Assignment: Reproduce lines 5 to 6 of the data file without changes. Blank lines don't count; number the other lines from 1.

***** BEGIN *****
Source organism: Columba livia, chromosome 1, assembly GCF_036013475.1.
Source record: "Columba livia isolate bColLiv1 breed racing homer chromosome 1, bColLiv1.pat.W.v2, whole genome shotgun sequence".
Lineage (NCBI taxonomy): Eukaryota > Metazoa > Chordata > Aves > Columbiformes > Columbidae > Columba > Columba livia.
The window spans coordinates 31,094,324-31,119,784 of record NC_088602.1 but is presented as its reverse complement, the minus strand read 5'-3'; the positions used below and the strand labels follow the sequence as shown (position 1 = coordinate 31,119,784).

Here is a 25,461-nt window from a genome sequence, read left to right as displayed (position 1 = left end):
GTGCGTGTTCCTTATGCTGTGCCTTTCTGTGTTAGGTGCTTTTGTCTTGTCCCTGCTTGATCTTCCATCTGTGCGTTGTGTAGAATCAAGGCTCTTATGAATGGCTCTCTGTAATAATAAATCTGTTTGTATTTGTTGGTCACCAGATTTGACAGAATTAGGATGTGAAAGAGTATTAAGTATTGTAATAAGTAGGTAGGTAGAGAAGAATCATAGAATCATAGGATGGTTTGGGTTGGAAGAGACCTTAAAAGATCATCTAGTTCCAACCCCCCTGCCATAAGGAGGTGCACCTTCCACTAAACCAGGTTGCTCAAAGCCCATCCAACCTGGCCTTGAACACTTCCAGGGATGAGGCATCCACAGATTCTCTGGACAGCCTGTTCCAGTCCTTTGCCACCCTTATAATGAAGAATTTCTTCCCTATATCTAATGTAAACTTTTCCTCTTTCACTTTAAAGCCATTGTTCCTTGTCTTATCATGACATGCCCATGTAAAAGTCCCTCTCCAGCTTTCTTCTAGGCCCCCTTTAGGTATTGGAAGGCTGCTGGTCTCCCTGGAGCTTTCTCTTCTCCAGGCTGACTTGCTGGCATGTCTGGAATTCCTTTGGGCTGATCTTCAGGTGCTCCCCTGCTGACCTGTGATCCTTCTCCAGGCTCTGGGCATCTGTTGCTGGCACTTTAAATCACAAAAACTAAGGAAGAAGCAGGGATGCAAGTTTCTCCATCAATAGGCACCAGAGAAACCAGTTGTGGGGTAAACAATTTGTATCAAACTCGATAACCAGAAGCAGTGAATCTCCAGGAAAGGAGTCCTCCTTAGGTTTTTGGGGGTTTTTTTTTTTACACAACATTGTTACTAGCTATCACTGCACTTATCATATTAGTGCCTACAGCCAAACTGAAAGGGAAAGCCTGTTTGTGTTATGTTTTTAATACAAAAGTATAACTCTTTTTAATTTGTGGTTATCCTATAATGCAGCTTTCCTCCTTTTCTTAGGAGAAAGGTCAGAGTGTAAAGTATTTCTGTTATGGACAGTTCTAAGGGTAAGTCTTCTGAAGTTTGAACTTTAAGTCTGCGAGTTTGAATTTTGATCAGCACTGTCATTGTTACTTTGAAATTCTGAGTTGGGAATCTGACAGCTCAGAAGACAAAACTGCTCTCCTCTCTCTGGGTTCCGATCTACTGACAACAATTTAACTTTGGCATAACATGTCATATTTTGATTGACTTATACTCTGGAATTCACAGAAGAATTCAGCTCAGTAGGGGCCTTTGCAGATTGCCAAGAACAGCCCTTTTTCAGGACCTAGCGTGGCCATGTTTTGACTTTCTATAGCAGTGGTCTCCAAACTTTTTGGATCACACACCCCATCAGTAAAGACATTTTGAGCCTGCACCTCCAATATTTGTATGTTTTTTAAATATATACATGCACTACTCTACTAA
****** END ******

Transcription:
Here is a 25,461-nt window from a genome sequence, read left to right as displayed (position 1 = left end):
GTGCGTGTTCCTTATGCTGTGCCTTTCTGTGTTAGGTGCTTTTGTCTTGTCCCTGCTTGATCTTCCATCTGTGCGTTGTGTAGAATCAAGGCTCTTATGAATGGCTCTCTGTAATAATAAATCTGTTTGTATTTGTTGGTCACCAGATTTGACAGAATTAGGATGTGAAAGAGTATTAAGTATTGTAATAAGTAGGTAGGTAGAGAAGAATCATAGAATCATAGGATGGTTTGGGTTGGAAGAGACCTTAAAAGATCATCTAGTTCCAACCCCCCTGCCATAAGGAGGTGCACCTTCCACTAAACCAGGTTGCTCAAAGCCCATCCAACCTGGCCTTGAACACTTCCAGGGATGAGGCATCCACAGATTCTCTGGACAGCCTGTTCCAGTCCTTTGCCACCCTTATAATGAAGAATTTCTTCCCTATATCTAATGTAAACTTTTCCTCTTTCACTTTAAAGCCATTGTTCCTTGTCTTATCATGACATGCCCATGTAAAAGTCCCTCTCCAGCTTTCTTCTAGGCCCCCTTTAGGTATTGGAAGGCTGCTGGTCTCCCTGGAGCTTTCTCTTCTCCAGGCTGACTTGCTGGCATGTCTGGAATTCCTTTGGGCTGATCTTCAGGTGCTCCCCTGCTGACCTGTGATCCTTCTCCAGGCTCTGGGCATCTGTTGCTGGCACTTTAAATCACAAAAACTAAGGAAGAAGCAGGGATGCAAGTTTCTCCATCAATAGGCACCAGAGAAACCAGTTGTGGGGTAAACAATTTGTATCAAACTCGATAACCAGAAGCAGTGAATCTCCAGGAAAGGAGTCCTCCTTAGGTTTTTGGGGGTTTTTTTTTTTACACAACATTGTTACTAGCTATCACTGCACTTATCATATTAGTGCCTACAGCCAAACTGAAAGGGAAAGCCTGTTTGTGTTATGTTTTTAATACAAAAGTATAACTCTTTTTAATTTGTGGTTATCCTATAATGCAGCTTTCCTCCTTTTCTTAGGAGAAAGGTCAGAGTGTAAAGTATTTCTGTTATGGACAGTTCTAAGGGTAAGTCTTCTGAAGTTTGAACTTTAAGTCTGCGAGTTTGAATTTTGATCAGCACTGTCATTGTTACTTTGAAATTCTGAGTTGGGAATCTGACAGCTCAGAAGACAAAACTGCTCTCCTCTCTCTGGGTTCCGATCTACTGACAACAATTTAACTTTGGCATAACATGTCATATTTTGATTGACTTATACTCTGGAATTCACAGAAGAATTCAGCTCAGTAGGGGCCTTTGCAGATTGCCAAGAACAGCCCTTTTTCAGGACCTAGCGTGGCCATGTTTTGACTTTCTATAGCAGTGGTCTCCAAACTTTTTGGATCACACACCCCATCAGTAAAGACATTTTGAGCCTGCACCTCCAATATTTGTATGTTTTTTAAATATATACATGCACTACTCTACTAA